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Re: Self-extracting compressed code!

by Anonymous Monk
on May 22, 2002 at 11:48 UTC ( #168400=note: print w/replies, xml ) Need Help??

in reply to Self-extracting compressed code!

This is a really cool post.


use Text::Quote; Text::Quote->quote_prop('compress_at',1); undef $/; print "use Text::Quote;\nundef\$/;\nprint eval(<DATA>);\n__DATA__\n".T +ext::Quote->quote(<>);
Which is not meant to detract from your very cool code. This one cheats for sure. :-)

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Re: Re: Self-extracting compressed code!
by demerphq (Chancellor) on May 22, 2002 at 12:11 UTC

    I wrote this.

    The reason its an Anony Monk is just so stupid Im not even going to tell you what happened.

    But to follow up, id gladly make Text::Quote fallback to your module if Compress::ZLib wasn't handy.

    Yves / DeMerphq
    Writing a good benchmark isnt as easy as it might look.

      Cool. I hadn't seen Text::Quote, much less realized from its unassuming name that it did compression. I'm curious -- what problem or itch inspired you?

      As for using the self-extracting code as a fallback, the algorithms requiring Huffman coding (bzip and Huffman) are probably not a good choice, since they require a priority queue module, which you're less likely to have than Compress::Zlib. I've only done "compressed", stand-alone versions of the decompression routines. Indeed, I hadn't thought about it as a zlib alternative on the compression end of things.

      The idea is that while I may have a bunch of strange modules on my system, the system where my script is running may just have the bare bones. This way I can compress the script, then use it elsewhere without adding any new module dependencies (like those Stuffit self-extracting archives that were so popular before all compression software was free). So if you changed T::Q to use this, you'd probably want to give the user the option of using it even if they happen to have Compress::Zlib on the system where T::Q is running.


        what problem or itch inspired you?

        Good question. Basically I wanted to isolate and clean up the quoting code from Data::Dump in that there is code for converting binary blocks into Base64 streams. I figured that if there was already going to be code to do base64 then I might as well compress on the fly as well. This was all for Data::BFDump where I am usually more interested in structure than content, and having ways to represent and quote large chunks of text in an efficient way appealed to me. Although I suppose it could be argued that I got carried away.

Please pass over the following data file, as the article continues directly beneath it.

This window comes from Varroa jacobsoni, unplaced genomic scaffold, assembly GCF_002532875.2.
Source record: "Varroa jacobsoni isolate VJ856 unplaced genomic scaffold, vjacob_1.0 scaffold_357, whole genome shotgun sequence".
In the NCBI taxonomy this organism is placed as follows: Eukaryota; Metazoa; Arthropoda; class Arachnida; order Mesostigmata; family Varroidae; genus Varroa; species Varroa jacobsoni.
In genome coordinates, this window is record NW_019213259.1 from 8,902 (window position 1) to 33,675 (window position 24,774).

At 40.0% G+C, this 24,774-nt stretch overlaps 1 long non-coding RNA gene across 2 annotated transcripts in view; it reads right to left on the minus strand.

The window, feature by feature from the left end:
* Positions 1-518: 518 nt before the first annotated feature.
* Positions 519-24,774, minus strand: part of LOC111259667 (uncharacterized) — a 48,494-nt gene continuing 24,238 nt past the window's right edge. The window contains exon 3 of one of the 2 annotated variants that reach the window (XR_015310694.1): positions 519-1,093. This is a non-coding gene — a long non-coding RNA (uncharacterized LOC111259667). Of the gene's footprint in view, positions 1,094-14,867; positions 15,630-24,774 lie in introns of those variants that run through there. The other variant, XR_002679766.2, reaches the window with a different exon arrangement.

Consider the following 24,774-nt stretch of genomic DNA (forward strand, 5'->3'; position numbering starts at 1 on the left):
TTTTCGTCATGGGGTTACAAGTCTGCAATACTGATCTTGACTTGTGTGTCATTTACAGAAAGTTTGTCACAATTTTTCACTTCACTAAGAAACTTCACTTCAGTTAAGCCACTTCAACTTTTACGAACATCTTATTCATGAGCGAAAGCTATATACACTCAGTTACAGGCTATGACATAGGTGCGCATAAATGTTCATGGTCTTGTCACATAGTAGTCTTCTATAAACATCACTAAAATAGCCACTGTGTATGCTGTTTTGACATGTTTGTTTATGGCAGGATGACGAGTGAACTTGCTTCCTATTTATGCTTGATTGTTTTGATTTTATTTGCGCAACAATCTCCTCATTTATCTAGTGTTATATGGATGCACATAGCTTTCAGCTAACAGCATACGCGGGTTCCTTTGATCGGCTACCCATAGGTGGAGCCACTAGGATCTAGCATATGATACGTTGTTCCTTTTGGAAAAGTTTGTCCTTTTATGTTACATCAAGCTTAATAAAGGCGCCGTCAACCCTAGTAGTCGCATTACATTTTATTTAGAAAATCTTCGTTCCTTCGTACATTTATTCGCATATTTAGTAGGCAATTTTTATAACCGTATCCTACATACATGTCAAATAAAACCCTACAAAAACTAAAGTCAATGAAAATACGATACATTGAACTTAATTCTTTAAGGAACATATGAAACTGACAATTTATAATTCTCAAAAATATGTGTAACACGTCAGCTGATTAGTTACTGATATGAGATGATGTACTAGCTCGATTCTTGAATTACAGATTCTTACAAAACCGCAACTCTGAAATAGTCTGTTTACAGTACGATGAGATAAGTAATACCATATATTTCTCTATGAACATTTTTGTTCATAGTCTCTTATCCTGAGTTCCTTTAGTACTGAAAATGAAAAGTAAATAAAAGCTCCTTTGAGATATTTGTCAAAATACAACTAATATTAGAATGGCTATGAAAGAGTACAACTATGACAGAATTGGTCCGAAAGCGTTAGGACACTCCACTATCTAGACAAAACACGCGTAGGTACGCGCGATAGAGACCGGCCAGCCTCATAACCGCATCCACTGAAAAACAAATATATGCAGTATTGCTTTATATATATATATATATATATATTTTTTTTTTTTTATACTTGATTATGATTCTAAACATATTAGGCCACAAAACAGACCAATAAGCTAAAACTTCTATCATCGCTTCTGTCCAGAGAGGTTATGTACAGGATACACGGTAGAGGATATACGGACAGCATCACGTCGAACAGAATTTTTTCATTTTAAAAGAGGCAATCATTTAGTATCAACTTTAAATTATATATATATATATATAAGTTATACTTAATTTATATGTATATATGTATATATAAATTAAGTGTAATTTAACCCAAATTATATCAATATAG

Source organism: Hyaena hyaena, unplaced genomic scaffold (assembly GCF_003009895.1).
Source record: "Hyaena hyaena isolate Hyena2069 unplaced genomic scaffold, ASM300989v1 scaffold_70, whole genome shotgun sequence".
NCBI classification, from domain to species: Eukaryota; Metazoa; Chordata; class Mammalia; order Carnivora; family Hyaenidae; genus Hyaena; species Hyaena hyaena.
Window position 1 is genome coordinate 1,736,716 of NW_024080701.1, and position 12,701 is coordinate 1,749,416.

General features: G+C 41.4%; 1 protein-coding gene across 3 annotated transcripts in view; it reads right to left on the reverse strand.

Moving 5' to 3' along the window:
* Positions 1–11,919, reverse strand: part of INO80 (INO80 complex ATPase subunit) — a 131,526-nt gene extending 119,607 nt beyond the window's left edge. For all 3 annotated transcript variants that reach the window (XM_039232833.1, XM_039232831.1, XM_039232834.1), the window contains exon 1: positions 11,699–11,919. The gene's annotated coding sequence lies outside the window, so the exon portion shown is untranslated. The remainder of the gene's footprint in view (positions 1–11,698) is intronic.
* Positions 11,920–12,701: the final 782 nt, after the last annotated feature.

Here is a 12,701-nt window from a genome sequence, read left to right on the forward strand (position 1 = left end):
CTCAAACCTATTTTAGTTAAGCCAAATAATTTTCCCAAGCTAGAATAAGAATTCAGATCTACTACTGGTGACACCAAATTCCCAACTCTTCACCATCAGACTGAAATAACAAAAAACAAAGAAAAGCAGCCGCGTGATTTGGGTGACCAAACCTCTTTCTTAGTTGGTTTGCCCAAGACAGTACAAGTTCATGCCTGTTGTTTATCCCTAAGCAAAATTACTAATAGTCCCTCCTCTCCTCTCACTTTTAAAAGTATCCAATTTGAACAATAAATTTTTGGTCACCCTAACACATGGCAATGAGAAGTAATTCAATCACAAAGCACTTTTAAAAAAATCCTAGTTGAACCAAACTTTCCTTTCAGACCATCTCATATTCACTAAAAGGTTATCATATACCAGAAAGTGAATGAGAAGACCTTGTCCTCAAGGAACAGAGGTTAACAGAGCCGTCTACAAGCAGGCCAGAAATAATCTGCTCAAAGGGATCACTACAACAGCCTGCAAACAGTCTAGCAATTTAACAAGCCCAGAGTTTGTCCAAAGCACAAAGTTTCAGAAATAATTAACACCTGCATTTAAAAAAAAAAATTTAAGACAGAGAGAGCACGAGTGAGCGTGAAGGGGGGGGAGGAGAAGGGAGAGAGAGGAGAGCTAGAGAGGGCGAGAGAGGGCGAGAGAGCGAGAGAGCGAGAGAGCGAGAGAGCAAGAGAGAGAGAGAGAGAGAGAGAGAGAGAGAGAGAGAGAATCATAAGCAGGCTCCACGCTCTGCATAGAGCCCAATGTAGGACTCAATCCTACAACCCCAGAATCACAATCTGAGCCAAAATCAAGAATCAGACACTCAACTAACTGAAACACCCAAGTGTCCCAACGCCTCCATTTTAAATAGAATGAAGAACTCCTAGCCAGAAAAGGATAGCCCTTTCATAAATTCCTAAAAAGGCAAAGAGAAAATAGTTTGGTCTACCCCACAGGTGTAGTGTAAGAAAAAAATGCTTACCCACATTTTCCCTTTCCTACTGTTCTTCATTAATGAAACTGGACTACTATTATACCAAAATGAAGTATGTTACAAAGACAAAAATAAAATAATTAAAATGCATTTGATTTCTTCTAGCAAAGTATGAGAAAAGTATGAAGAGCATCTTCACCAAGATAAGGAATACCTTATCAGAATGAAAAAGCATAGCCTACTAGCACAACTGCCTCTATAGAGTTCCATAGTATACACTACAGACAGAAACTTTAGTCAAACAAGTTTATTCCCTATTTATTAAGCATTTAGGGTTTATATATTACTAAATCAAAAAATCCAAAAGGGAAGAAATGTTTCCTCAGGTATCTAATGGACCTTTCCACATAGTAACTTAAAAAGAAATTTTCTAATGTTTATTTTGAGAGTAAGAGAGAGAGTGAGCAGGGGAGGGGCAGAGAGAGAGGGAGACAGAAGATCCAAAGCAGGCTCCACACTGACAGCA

since they require a priority queue module

        Hmm. I dont know anything like as much about compression as you, but I spent a while playing around with the Huffman algorithm in perl. When exactly does the priority queue (heap i assume) become critical? For instance in the testing I was doing I was building huffman trees for thousands of elements, and even then initially sorting the elements and an algorithm I worked out meant really fast run times without using a priority queue. Why is the queue so critical? In a standard compression my understand was that usually there arent that many elements or symbols. With a huffman algorithm if the initial list of elements to be encoded is inorder the tree can be constructed with almost no "sort" passes at all. (in fact I wouldn't be suprised if the algorithm I came up with outperforms an algorithm using a perl based heap.) If you're interested Ill post the algorithm and my perl code.

        Also I have a brain teaser for you: (originally posted as A Golf question maybe? Huffman with a twist and never answered, but that could have been due to a bad description). There exists an algorithm that can take a huffman tree and reorganize it such that the longest paths are all one side of the tree and the shortest are on the other. (in otherwards the longest path is for the least likely element and the shortest for the most and all of the paths are sorted from left to right by their frequency.) This algorithm runs in linear time (O(N)). Can you find it?


        Yves / DeMerphq
        Writing a good benchmark isnt as easy as it might look.

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